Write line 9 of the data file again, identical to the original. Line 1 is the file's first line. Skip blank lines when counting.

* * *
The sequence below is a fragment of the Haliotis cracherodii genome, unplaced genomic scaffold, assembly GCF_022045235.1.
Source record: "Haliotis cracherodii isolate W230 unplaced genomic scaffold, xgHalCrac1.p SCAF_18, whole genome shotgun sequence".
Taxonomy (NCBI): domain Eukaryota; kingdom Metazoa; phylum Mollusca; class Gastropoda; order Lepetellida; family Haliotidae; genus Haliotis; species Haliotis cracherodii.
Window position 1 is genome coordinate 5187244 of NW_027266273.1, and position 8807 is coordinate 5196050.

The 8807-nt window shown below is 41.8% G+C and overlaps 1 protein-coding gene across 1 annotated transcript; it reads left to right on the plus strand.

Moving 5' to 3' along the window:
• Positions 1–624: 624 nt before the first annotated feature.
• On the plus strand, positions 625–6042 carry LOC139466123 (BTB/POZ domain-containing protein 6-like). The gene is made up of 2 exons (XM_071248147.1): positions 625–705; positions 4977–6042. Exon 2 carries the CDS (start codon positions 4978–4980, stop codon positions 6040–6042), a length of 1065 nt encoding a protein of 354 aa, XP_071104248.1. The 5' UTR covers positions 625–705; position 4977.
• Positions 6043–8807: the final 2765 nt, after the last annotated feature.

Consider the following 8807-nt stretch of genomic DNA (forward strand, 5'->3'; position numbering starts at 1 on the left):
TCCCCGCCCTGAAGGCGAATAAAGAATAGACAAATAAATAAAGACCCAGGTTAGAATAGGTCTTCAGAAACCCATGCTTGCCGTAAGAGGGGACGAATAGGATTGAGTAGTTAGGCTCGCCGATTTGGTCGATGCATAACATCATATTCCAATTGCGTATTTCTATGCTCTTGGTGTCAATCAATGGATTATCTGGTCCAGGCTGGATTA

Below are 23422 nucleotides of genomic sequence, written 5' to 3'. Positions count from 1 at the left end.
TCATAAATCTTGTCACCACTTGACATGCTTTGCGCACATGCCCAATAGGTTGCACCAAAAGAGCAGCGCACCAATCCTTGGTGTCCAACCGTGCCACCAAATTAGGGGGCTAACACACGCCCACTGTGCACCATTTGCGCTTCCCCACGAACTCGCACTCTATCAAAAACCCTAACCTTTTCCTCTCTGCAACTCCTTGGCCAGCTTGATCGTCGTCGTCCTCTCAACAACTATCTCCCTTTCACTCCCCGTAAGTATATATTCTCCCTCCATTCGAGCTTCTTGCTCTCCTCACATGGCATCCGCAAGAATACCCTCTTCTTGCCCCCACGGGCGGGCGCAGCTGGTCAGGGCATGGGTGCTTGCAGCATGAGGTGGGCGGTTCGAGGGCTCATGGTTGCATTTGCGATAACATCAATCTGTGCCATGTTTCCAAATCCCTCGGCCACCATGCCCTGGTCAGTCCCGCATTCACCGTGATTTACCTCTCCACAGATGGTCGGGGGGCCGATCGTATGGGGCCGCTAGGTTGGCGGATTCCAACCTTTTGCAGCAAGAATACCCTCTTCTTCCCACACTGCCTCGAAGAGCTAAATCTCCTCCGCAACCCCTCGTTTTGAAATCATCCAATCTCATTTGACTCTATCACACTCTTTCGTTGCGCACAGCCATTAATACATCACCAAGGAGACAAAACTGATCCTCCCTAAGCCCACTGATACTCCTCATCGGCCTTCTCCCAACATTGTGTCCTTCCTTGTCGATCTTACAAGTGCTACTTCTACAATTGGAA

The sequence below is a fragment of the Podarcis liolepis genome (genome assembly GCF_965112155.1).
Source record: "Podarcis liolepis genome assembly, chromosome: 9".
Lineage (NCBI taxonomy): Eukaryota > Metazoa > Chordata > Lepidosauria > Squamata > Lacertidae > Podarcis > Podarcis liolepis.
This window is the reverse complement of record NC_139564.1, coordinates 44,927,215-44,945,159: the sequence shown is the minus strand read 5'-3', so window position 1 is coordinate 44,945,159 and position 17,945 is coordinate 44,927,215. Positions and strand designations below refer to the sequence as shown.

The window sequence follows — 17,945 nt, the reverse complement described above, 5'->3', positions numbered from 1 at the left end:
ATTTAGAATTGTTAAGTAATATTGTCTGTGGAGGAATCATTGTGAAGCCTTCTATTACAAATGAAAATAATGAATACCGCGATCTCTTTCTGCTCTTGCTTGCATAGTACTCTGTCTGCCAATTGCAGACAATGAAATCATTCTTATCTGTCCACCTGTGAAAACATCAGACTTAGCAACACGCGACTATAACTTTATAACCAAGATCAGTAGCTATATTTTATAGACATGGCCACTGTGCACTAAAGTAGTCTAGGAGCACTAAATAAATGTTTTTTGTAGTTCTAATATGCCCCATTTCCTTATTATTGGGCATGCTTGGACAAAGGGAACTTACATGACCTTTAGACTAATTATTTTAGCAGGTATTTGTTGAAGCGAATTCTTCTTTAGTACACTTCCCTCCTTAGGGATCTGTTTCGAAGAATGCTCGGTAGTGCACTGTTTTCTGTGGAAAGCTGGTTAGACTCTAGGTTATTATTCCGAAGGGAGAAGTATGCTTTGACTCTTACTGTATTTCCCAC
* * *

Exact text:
• Positions 6043–8807: the final 2765 nt, after the last annotated feature.